BILL ANALYSIS                                                                                                                                                                                                    

                                                                      HR 32

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          Date of Hearing:   January 15, 2016

                           ASSEMBLY COMMITTEE ON JUDICIARY

                                  Mark Stone, Chair

          HR 32  
          (Atkins) - As Introduced January 5, 2016

          SUBJECT:  Women's Reproductive Health



          This resolution, similar to others passed by this Committee in  
          previous years, urges the President and Congress of the United  
          States to express their support for a woman's fundamental right  
          to control her own reproductive decisions, and to support access  
          to comprehensive reproductive health care, including care  
          provided by Planned Parenthood.  This resolution also makes  
          findings regarding the importance of Roe v. Wade, reproductive  
          rights, and reaffirms California's strong support of a woman's  
          right to choose.

          SUMMARY:  Urges the President and Congress to support a woman's  
          fundamental right to control her own reproductive decisions, and  


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          to support access to comprehensive reproductive health care,  
          including services provided by Planned Parenthood.   
          Specifically, this resolution makes the following findings:  

          1)January 22nd, 2016 marks the 43rd anniversary of the landmark  
            United States Supreme Court decision in Roe v. Wade, which  
            affirmed that every woman has a fundament right to control her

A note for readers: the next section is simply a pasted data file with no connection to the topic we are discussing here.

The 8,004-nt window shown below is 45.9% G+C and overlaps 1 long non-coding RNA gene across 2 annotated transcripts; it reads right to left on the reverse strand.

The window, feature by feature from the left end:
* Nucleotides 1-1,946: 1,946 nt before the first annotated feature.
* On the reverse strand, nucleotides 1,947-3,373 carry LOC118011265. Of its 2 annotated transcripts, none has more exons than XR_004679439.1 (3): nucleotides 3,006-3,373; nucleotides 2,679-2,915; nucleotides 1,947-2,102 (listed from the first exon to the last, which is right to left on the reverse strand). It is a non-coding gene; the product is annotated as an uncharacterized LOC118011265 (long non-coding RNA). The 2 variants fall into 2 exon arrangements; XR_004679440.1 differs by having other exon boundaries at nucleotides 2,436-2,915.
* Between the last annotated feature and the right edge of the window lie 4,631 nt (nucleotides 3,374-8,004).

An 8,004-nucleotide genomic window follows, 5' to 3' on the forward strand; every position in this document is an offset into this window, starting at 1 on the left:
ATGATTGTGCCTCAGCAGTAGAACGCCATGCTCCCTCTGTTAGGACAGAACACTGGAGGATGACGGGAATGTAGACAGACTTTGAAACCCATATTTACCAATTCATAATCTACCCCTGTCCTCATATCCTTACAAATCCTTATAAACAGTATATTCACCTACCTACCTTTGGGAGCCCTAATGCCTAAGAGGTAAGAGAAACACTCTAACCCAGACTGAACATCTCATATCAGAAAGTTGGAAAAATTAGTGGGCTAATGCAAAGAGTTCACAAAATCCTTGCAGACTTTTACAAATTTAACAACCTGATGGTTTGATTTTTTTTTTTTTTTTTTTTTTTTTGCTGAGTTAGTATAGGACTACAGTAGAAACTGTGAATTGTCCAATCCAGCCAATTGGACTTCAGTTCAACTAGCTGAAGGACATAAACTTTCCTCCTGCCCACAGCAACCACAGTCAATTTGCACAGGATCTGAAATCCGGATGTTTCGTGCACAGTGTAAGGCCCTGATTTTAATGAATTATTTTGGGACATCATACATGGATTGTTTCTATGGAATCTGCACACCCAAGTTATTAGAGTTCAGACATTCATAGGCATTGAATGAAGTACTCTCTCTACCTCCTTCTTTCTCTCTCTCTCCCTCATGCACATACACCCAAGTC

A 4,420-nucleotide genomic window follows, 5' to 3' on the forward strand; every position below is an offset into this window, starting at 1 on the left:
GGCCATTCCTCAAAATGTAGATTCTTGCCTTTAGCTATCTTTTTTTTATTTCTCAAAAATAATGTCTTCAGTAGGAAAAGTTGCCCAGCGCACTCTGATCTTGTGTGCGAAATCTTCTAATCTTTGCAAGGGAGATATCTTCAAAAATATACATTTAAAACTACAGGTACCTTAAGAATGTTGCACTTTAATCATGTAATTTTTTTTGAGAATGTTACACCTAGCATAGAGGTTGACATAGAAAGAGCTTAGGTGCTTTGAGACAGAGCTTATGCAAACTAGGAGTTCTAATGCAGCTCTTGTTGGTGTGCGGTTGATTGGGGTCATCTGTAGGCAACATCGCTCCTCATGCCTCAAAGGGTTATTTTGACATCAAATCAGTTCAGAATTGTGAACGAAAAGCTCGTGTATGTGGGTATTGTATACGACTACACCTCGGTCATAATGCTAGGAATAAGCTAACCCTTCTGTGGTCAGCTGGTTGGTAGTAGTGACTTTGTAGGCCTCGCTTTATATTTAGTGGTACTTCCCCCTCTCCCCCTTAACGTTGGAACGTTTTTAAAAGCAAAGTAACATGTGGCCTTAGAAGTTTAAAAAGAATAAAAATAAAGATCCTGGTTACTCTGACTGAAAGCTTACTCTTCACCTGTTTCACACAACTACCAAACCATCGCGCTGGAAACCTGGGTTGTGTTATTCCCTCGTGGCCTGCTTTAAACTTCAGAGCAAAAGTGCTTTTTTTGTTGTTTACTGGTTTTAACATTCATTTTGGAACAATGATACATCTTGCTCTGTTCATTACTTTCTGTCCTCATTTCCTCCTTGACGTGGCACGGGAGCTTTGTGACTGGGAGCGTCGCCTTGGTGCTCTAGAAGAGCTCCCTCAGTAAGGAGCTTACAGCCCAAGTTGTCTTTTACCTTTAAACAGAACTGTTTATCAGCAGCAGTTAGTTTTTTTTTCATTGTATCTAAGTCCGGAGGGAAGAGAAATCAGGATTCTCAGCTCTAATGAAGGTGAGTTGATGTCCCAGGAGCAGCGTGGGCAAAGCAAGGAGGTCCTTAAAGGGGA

own reproductive decisions - an occasion deserving of  

          2)Roe v. Wade has been the cornerstone of the rights of women to  
            control their reproductive lives, and to decide whether to end  
            or to continue pregnancy.

          3)Roe v. Wade has drastically reduced the maternal mortality  
            rate for women terminating their pregnancies in the United  

          4)Prior to Roe v. Wade, illegal abortions accounted for  
            approximately 17% of all reported deaths attributable to  
            pregnancy and childbirth, and many women were severely injured  
            as a result of "back alley" abortion procedures.

          5)Interference with a woman's right to choose causes women to be  
            forced into illegal and dangerous abortions, a common incident  
            prior to Roe v. Wade.

          6)Thirteen percent of the world's maternal deaths are attributed  
            to countries where abortion is illegal and unsafe-the  
            equivalent of eight maternal deaths every hour.

          7)Roe v. Wade continues to protect the health and freedom of  


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            women throughout the United States.

          8)The State of California stands in strong support of every  
            woman's fundamental right to make her own decisions regarding  
            her pregnancy, as confirmed in Roe v. Wade.

          EXISTING LAW:

          1)Recognizes a right to privacy under the United States  
            Constitution.  (Boyd v. United States (1886) 116 U.S. 616;  
            Meyer v. Nebraska (1923) 262 U.S. 390; Griswold v. Connecticut